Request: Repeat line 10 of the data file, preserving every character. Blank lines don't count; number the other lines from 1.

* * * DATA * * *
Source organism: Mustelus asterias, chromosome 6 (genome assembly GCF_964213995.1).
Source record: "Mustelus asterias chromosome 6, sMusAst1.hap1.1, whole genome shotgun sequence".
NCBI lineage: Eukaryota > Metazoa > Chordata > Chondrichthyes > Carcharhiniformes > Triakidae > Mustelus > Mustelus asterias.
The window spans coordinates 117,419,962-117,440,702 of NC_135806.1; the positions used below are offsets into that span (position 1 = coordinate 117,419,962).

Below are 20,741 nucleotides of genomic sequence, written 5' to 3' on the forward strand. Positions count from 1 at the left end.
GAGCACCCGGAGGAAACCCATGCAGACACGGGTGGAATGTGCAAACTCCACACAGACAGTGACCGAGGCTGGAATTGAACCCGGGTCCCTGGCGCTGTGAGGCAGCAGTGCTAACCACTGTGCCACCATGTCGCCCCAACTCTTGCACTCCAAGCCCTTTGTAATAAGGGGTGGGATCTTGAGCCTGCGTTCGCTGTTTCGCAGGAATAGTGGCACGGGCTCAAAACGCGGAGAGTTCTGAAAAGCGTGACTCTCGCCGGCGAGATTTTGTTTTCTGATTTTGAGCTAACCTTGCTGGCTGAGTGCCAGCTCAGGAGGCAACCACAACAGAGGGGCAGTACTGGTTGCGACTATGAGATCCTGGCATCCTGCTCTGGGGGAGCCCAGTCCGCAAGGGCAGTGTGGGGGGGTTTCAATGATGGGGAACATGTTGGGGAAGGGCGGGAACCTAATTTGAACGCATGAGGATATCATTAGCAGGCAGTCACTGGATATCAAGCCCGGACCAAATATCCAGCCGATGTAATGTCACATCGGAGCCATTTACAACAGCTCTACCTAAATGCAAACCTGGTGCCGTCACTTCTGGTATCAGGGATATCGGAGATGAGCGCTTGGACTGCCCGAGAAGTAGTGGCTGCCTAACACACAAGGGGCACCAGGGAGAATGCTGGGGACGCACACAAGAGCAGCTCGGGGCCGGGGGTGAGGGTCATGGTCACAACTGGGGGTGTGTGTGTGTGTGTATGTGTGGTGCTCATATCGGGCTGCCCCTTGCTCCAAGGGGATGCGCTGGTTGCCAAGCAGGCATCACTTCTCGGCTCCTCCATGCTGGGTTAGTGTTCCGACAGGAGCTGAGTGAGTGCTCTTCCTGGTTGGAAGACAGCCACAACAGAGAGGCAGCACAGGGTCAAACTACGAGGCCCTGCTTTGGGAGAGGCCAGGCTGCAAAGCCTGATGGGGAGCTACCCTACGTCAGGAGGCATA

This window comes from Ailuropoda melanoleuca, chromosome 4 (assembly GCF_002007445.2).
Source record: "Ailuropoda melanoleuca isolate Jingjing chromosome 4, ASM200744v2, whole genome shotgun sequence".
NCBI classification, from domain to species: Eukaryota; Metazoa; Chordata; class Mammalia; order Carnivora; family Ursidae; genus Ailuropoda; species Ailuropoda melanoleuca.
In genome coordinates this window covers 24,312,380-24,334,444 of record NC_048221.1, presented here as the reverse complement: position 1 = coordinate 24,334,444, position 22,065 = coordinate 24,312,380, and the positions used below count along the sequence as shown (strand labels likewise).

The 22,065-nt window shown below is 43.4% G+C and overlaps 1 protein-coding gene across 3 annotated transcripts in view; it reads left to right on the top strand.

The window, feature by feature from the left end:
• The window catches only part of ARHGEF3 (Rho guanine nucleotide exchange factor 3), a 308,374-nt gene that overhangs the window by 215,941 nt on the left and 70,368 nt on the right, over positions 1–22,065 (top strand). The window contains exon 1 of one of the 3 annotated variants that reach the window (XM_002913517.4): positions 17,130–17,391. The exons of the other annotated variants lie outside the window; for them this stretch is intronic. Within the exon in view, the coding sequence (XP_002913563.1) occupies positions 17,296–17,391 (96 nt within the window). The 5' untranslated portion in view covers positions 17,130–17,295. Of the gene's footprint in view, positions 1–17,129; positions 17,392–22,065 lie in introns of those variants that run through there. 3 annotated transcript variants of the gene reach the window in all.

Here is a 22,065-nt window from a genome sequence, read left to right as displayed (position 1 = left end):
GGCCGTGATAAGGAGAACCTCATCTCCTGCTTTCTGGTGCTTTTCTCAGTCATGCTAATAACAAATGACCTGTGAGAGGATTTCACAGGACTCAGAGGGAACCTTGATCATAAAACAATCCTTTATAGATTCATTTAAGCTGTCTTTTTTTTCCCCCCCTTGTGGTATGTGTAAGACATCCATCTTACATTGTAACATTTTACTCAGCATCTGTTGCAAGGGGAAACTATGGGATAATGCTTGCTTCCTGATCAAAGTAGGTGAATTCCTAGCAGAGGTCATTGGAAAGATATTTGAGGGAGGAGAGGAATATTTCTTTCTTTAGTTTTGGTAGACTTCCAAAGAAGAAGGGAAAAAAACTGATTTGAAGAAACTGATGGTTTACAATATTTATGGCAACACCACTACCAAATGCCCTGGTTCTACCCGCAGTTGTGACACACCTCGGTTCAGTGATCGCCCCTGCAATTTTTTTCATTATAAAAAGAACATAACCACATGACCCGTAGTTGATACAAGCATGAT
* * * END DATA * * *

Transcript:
In genome coordinates this window covers 24,312,380-24,334,444 of record NC_048221.1, presented here as the reverse complement: position 1 = coordinate 24,334,444, position 22,065 = coordinate 24,312,380, and the positions used below count along the sequence as shown (strand labels likewise).